Posts Tagged cover reveal

Cover Reveal for Coming of Age: 13 B’Nai Mitzvah Stories!

Hello Mixed-Up Filers!

Hope you’re having a good start to the school year! Today, I’m really excited.

Why, you wonder?

Well, it’s because we have a cover reveal!

For those of you who follow me on social media, and by the way, if you don’t, I’m not sure why not, but that’s neither here nor there. Anyway, if you do follow me, you may recall that a few months ago I mentioned an anthology of Jewish stories that I helped put together, called Coming of Age: 13 B’Nai Mitzvah Stories. As you might be able to deduce from the title, it’s a collection of Bar and Bat Mitzvah tales geared to a middle grade audience, and is coming out next year from Albert Whitman.

I can honestly say that it’s one of the things that I’m most proud to be associated with since I started writing kidlit. At a time when antisemitism is skyrocketing here and around the world, I feel it’s important to have Jewish stories represented in children’s books, and this anthology helps with that.

So, thanks to Henry Herz for helping me put this together and being a co-editor for this special project, my agent, Nicole Resciniti for helping find it a home, Albert Whitman for believing in it, but even more importantly, a special and heartfelt thanks to the lineup of amazing authors who all jumped aboard when asked.

Care to find out who they are?

Well, don’t fret, I’m going to tell you now!

Besides stories from me and Henry, we have ones from:

Sarah Aronson, Nora Raleigh Baskin, Barbara Bottner, Stacia Deutsch, Debbie Reed Fischer, Debra Green, Alan Katz, Nancy Krulik, Stacie Ramey, Melissa Roske, Laura Shovan, and a poem by Jane Yolen!

Thank you again to all these amazing people, and without further ado, here’s the cover for Coming of Age: 13 B’Nai Mitzvah Stories!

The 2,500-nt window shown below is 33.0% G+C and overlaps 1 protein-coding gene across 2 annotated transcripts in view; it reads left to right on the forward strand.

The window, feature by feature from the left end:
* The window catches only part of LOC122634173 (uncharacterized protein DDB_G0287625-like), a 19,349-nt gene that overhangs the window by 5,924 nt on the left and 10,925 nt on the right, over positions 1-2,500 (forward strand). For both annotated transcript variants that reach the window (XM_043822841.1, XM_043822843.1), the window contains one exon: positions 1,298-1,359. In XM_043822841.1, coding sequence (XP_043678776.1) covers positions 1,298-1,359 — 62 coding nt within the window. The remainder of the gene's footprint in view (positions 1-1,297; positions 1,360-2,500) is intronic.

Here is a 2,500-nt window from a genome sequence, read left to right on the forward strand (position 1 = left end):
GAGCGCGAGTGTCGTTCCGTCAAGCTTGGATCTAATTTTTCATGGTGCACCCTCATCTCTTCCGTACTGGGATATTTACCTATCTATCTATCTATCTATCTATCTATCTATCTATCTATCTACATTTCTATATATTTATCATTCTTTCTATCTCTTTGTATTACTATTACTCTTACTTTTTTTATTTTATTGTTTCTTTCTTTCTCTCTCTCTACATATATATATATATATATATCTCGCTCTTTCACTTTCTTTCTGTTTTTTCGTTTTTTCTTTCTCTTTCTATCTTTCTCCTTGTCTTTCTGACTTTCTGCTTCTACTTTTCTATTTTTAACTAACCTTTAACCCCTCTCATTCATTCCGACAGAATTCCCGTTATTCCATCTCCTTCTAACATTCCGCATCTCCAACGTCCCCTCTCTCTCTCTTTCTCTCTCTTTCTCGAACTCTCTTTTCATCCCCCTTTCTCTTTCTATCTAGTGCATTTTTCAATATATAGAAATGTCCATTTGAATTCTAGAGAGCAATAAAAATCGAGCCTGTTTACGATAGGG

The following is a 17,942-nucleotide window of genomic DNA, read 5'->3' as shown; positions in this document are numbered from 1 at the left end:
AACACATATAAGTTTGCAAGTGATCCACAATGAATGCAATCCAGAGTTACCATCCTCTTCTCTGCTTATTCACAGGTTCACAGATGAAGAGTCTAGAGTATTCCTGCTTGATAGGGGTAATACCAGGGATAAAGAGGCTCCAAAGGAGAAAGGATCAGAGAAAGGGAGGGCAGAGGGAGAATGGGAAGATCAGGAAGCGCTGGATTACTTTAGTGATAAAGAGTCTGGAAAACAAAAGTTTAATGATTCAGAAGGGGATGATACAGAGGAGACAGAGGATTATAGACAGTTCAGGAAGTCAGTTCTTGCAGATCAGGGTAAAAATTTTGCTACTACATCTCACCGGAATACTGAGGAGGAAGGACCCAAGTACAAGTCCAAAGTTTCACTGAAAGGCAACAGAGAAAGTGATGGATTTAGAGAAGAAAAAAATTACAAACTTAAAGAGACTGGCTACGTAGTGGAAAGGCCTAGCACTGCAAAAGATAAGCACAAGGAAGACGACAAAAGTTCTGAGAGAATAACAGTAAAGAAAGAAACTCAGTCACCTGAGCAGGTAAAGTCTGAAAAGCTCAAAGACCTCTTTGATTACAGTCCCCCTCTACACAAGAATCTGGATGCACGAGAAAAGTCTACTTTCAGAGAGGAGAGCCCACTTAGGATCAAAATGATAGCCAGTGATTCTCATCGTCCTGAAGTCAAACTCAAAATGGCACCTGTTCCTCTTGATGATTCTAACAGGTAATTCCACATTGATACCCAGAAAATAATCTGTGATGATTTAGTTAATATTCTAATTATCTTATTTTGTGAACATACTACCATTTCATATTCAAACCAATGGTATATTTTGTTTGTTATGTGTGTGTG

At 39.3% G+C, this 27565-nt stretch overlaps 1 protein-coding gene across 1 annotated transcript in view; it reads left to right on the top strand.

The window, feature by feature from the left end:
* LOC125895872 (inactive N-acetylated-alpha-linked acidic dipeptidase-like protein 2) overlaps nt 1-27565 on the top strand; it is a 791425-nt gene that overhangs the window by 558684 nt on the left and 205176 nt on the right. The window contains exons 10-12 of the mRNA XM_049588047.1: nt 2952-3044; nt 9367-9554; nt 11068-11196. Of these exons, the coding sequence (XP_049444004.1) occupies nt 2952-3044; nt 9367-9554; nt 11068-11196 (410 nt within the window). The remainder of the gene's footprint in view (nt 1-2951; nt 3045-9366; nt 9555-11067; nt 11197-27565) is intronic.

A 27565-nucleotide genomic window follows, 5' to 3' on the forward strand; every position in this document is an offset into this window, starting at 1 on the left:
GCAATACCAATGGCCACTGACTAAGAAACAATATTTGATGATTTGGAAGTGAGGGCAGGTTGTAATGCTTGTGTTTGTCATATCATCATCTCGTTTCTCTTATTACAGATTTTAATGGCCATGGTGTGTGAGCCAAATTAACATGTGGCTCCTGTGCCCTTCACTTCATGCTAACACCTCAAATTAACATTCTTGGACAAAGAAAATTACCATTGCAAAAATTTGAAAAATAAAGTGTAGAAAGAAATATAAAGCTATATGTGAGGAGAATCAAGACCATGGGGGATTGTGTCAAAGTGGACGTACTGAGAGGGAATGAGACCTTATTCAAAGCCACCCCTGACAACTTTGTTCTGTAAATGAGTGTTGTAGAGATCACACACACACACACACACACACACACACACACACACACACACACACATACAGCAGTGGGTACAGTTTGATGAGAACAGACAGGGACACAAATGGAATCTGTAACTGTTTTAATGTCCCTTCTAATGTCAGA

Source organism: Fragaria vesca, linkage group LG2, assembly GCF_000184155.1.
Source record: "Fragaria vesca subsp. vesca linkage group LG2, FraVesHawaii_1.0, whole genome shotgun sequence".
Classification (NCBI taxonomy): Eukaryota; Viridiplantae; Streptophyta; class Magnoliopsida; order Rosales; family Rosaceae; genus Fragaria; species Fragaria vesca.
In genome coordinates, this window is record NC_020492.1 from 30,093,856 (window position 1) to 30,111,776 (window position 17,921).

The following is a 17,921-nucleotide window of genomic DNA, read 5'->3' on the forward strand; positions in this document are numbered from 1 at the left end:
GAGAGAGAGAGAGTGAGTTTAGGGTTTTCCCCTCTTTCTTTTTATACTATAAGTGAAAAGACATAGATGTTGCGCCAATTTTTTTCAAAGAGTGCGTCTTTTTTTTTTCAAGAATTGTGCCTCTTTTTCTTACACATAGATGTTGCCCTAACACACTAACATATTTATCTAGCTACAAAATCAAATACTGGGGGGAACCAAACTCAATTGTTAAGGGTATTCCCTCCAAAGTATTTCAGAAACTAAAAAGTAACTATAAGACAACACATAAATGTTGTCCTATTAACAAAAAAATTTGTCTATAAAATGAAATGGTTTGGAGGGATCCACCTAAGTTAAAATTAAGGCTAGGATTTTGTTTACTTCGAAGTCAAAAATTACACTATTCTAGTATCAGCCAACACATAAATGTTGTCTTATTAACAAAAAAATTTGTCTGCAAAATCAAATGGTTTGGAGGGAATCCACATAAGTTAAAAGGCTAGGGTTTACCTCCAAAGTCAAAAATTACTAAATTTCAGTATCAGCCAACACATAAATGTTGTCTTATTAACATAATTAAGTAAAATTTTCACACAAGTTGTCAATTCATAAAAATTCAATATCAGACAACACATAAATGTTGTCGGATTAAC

Thanks for indulging me with this Mixed-Up Filers, and I can’t wait for you to be able to read it! I’d say to be on the lookout for the book, but I’m pretty sure that I’ll remind all of you at least once or twice before it happens.

So, until next time . . .

Jonathan Rosen

The Counterclockwise Heart: Cover Reveal and Excerpt

MUF Cover Reveal Logo

MUF Cover Reveal Logo

The Counterclockwise Heart Cover Reveal

It’s always a great day when we get to reveal a brand new book cover … artwork means a book is one step closer to reaching readers. Today, we have an extra special treat: an excerpt from THE COUNTERCLOCKWISE HEART, by Brian Farrey, set to publish in February 2022 from Algonquin Books.

But first, the moment we’ve all been waiting for (drum roll) … THE COUNTERCLOCKWISE HEART:

The Counterclockwise Heart

The Counterclockwise Heart Cover Artist

Stunning, isn’t it? The cover artist is Rovina Cai, from Melbourne, Australia, who says, “I love creating haunting, poetic imagery, and believe that one of the most valuable things an illustrator can offer is their unique and personal perspective. I have meticulously crafted my distinctive style to reflect this.” (From her website)

Illustrator The Counterclockwise Heart

Visuals of the Story

MUF had a chance to get Brian’s reaction to his new book cover; here’s what he had to say: